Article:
“These positive effects that occur from viewing prosocial behaviour in television programmes are not just short term; on the contrary, they are embedded into the viewer’s subconscious for a lengthy period of time,” said Dr Gentile.

Conversely, however, the developmental psychologist disclosed that viewing violence in the mass media promotes the following four major effects on audiences: the Victim Effect, the Aggression Effect, the Bystander Effect and the Appetite Effect.

Dr Gentile elaborated, “According to studies that have been conducted over the years, violent content in the mass media can cause an increase in fearfulness, mistrust and self-protective behaviour, which is called the Victim Effect and mostly occurs among female viewers.

“Besides that, there is also the Aggression Effect having been exposed to violence in television programmes, causing them to demonstrate behaviour involving increased meanness, aggression and violence, while there are those who manifest the Bystander Effect, which involves increased callousness and apathy, having been desensitised from the same type of media content.

“Finally, the Appetite Effect entails an increase in self-initiated behaviour amongst the viewers in seeing violent material, which basically means the more you watch, the more you want to watch.”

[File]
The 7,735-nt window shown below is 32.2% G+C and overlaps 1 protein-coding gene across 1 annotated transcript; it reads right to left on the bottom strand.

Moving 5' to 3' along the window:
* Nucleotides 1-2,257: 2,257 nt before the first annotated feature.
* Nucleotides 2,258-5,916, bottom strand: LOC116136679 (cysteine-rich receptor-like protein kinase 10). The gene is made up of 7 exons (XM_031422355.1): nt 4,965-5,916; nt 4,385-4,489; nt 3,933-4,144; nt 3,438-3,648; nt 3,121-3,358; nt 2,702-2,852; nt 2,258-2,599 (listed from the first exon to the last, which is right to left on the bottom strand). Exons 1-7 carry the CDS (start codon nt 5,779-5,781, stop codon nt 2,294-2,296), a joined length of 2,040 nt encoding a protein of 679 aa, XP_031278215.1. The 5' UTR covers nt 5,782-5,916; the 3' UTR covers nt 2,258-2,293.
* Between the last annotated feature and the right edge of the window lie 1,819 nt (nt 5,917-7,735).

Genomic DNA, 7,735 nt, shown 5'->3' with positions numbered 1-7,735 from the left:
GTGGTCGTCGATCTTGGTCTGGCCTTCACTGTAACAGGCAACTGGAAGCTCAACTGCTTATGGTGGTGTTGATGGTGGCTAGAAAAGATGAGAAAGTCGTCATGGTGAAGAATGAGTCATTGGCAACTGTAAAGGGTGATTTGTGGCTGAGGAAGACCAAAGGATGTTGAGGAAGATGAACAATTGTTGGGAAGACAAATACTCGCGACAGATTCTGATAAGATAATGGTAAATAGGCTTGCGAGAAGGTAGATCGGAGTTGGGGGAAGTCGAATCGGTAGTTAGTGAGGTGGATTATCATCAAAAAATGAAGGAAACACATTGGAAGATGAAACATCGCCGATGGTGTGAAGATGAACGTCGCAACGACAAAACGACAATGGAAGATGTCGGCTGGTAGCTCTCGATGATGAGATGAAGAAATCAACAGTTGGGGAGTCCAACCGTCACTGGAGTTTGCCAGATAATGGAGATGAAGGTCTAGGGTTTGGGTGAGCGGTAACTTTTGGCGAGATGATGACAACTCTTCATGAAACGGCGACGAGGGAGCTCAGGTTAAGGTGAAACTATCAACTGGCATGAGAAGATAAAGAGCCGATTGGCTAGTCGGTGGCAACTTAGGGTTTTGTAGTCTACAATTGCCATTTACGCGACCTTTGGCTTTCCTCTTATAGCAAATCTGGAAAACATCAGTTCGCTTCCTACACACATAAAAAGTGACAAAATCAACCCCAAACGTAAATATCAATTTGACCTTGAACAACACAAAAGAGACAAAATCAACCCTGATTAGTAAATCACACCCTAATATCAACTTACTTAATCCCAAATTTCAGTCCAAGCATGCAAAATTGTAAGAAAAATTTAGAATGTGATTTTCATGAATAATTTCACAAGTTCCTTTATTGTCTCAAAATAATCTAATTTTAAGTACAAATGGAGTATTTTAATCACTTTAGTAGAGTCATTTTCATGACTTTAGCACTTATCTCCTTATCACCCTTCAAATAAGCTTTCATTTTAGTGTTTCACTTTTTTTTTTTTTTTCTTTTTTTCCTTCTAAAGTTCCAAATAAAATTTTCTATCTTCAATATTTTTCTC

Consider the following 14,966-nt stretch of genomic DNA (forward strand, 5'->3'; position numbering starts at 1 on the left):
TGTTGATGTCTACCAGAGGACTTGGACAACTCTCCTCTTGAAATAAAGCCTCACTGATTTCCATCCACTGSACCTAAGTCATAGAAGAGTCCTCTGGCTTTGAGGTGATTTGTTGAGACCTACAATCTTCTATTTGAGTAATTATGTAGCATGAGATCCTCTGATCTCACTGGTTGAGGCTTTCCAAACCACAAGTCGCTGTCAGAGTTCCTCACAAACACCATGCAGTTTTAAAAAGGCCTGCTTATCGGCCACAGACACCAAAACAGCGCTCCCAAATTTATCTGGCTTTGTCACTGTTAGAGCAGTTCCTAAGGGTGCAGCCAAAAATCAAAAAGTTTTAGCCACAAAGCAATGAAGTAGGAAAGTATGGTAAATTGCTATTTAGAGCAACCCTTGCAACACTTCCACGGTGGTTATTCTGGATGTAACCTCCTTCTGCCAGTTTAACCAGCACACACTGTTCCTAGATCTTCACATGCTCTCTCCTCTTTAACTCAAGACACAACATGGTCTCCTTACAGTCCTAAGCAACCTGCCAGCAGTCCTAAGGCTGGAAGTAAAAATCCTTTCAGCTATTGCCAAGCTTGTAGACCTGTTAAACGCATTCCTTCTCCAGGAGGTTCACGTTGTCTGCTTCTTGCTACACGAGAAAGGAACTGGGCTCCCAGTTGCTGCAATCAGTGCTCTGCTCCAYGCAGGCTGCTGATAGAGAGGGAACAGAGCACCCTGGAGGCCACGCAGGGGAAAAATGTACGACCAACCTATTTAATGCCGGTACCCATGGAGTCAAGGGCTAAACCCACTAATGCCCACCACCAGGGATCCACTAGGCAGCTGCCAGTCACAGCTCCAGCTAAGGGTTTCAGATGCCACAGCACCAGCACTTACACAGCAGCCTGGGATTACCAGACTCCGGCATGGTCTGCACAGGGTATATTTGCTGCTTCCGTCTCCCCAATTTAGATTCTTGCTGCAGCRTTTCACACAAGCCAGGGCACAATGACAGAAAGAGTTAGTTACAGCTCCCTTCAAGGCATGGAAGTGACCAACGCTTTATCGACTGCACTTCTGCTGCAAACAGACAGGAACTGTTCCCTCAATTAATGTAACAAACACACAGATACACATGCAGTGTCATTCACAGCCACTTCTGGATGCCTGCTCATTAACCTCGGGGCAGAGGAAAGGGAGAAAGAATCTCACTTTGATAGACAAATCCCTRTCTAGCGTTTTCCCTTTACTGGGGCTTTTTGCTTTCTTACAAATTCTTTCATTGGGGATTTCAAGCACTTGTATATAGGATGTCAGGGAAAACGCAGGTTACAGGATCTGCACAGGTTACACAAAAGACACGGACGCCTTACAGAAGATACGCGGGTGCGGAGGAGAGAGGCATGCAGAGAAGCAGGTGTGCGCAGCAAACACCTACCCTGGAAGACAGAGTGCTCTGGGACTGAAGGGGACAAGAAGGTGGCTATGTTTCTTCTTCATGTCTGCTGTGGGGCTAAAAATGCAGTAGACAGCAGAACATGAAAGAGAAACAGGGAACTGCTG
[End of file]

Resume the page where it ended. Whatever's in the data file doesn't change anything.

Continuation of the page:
Dr Gentile revealed statistics resulting from documented studies on the mass media’s impact that were conduct in the USA, Japan and Singapore, which showed extremely similar patterns irrespective of the place of the conducted research.

He wrapped up the first segment of his talk with an emphasis on the magnitude and power of a parent’s role in allowing the type of television programmes and/or video games for their children.
Dr Gentile concluded, “Similar to the fact that not every cigarette smoker ends up suffering from lung cancer because of the absence of other risk factors, it is not definite that violent media content will cause children to be inhibit and exhibit aggressive behaviour.

“However, compared to factors such as environment, genetic predisposition and experience, the mass media is the most controllable risk factor when it comes to the formation of negative behaviour amongst children, and parents have the most power to decide on how best to keep this risk factor in check.”

Meanwhile, part two of Dr Gentile’s talk titled, ‘Advertising, the Mind, and What We Can Learn from Advertisers’ Successes’ incorporated discussions on the psychological ‘tricks’ that are used in advertising.